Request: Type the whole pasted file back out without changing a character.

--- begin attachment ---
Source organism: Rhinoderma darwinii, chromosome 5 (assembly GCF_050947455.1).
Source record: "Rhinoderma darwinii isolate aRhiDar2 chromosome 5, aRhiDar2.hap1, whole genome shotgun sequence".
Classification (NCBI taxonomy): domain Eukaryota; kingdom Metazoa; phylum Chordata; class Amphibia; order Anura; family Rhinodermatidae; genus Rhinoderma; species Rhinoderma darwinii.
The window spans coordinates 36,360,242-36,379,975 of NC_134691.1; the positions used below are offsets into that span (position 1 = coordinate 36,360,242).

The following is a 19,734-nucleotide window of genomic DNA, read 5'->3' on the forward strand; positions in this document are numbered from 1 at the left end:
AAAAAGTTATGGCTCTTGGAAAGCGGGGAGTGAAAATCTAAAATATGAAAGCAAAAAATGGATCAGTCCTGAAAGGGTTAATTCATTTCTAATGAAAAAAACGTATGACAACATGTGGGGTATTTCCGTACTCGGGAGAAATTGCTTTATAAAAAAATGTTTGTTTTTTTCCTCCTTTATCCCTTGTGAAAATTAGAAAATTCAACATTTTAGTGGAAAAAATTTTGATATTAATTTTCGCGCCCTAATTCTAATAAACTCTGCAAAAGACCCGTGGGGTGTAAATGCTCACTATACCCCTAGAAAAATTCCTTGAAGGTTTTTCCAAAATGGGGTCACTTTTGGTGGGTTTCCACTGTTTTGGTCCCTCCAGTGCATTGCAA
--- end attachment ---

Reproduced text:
Source organism: Rhinoderma darwinii, chromosome 5 (assembly GCF_050947455.1).
Source record: "Rhinoderma darwinii isolate aRhiDar2 chromosome 5, aRhiDar2.hap1, whole genome shotgun sequence".
Classification (NCBI taxonomy): domain Eukaryota; kingdom Metazoa; phylum Chordata; class Amphibia; order Anura; family Rhinodermatidae; genus Rhinoderma; species Rhinoderma darwinii.
The window spans coordinates 36,360,242-36,379,975 of NC_134691.1; the positions used below are offsets into that span (position 1 = coordinate 36,360,242).

The following is a 19,734-nucleotide window of genomic DNA, read 5'->3' on the forward strand; positions in this document are numbered from 1 at the left end:
AAAAAGTTATGGCTCTTGGAAAGCGGGGAGTGAAAATCTAAAATATGAAAGCAAAAAATGGATCAGTCCTGAAAGGGTTAATTCATTTCTAATGAAAAAAACGTATGACAACATGTGGGGTATTTCCGTACTCGGGAGAAATTGCTTTATAAAAAAATGTTTGTTTTTTTCCTCCTTTATCCCTTGTGAAAATTAGAAAATTCAACATTTTAGTGGAAAAAATTTTGATATTAATTTTCGCGCCCTAATTCTAATAAACTCTGCAAAAGACCCGTGGGGTGTAAATGCTCACTATACCCCTAGAAAAATTCCTTGAAGGTTTTTCCAAAATGGGGTCACTTTTGGTGGGTTTCCACTGTTTTGGTCCCTCCAGTGCATTGCAA